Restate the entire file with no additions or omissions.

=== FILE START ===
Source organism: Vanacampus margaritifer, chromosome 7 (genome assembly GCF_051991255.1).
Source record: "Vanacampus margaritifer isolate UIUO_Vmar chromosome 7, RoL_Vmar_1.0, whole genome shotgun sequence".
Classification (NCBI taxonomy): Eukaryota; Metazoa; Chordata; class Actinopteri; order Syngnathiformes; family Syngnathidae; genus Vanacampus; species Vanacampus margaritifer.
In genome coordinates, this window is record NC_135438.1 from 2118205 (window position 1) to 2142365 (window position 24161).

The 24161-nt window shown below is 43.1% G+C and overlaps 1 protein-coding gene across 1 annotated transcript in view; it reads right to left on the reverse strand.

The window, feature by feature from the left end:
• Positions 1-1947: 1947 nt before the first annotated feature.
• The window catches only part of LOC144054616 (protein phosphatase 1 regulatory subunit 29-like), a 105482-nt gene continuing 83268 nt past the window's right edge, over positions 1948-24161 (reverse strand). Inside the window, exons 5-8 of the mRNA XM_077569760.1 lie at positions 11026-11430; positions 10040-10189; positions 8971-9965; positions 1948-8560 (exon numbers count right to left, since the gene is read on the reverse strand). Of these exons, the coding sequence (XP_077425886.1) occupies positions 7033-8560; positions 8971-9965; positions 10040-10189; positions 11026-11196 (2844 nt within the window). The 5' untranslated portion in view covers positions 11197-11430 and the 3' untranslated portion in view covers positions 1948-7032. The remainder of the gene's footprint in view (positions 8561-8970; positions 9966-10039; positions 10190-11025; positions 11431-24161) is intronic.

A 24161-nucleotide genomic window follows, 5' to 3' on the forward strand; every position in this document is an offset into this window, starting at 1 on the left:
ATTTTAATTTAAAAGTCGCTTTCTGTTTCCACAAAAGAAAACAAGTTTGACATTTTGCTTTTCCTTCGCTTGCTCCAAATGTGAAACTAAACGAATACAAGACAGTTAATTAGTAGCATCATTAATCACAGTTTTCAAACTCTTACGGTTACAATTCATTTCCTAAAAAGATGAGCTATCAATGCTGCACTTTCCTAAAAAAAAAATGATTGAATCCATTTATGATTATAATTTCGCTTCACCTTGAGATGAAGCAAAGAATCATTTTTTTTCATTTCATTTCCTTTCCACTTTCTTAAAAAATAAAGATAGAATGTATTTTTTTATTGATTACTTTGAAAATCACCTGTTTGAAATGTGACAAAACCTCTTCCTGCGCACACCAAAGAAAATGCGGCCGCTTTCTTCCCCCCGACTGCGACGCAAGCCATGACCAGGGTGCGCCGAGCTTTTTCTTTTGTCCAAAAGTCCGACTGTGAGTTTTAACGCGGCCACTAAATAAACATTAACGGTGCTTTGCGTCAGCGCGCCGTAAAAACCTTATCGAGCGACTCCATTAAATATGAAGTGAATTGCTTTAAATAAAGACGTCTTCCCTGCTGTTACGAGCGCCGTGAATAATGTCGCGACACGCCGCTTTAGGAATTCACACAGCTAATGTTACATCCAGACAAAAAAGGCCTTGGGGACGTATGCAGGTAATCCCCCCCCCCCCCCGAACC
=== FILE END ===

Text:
Source organism: Vanacampus margaritifer, chromosome 7 (genome assembly GCF_051991255.1).
Source record: "Vanacampus margaritifer isolate UIUO_Vmar chromosome 7, RoL_Vmar_1.0, whole genome shotgun sequence".
Classification (NCBI taxonomy): Eukaryota; Metazoa; Chordata; class Actinopteri; order Syngnathiformes; family Syngnathidae; genus Vanacampus; species Vanacampus margaritifer.
In genome coordinates, this window is record NC_135438.1 from 2118205 (window position 1) to 2142365 (window position 24161).

The 24161-nt window shown below is 43.1% G+C and overlaps 1 protein-coding gene across 1 annotated transcript in view; it reads right to left on the reverse strand.

The window, feature by feature from the left end:
• Positions 1-1947: 1947 nt before the first annotated feature.
• The window catches only part of LOC144054616 (protein phosphatase 1 regulatory subunit 29-like), a 105482-nt gene continuing 83268 nt past the window's right edge, over positions 1948-24161 (reverse strand). Inside the window, exons 5-8 of the mRNA XM_077569760.1 lie at positions 11026-11430; positions 10040-10189; positions 8971-9965; positions 1948-8560 (exon numbers count right to left, since the gene is read on the reverse strand). Of these exons, the coding sequence (XP_077425886.1) occupies positions 7033-8560; positions 8971-9965; positions 10040-10189; positions 11026-11196 (2844 nt within the window). The 5' untranslated portion in view covers positions 11197-11430 and the 3' untranslated portion in view covers positions 1948-7032. The remainder of the gene's footprint in view (positions 8561-8970; positions 9966-10039; positions 10190-11025; positions 11431-24161) is intronic.

A 24161-nucleotide genomic window follows, 5' to 3' on the forward strand; every position in this document is an offset into this window, starting at 1 on the left:
ATTTTAATTTAAAAGTCGCTTTCTGTTTCCACAAAAGAAAACAAGTTTGACATTTTGCTTTTCCTTCGCTTGCTCCAAATGTGAAACTAAACGAATACAAGACAGTTAATTAGTAGCATCATTAATCACAGTTTTCAAACTCTTACGGTTACAATTCATTTCCTAAAAAGATGAGCTATCAATGCTGCACTTTCCTAAAAAAAAAATGATTGAATCCATTTATGATTATAATTTCGCTTCACCTTGAGATGAAGCAAAGAATCATTTTTTTTCATTTCATTTCCTTTCCACTTTCTTAAAAAATAAAGATAGAATGTATTTTTTTATTGATTACTTTGAAAATCACCTGTTTGAAATGTGACAAAACCTCTTCCTGCGCACACCAAAGAAAATGCGGCCGCTTTCTTCCCCCCGACTGCGACGCAAGCCATGACCAGGGTGCGCCGAGCTTTTTCTTTTGTCCAAAAGTCCGACTGTGAGTTTTAACGCGGCCACTAAATAAACATTAACGGTGCTTTGCGTCAGCGCGCCGTAAAAACCTTATCGAGCGACTCCATTAAATATGAAGTGAATTGCTTTAAATAAAGACGTCTTCCCTGCTGTTACGAGCGCCGTGAATAATGTCGCGACACGCCGCTTTAGGAATTCACACAGCTAATGTTACATCCAGACAAAAAAGGCCTTGGGGACGTATGCAGGTAATCCCCCCCCCCCCCCGAACC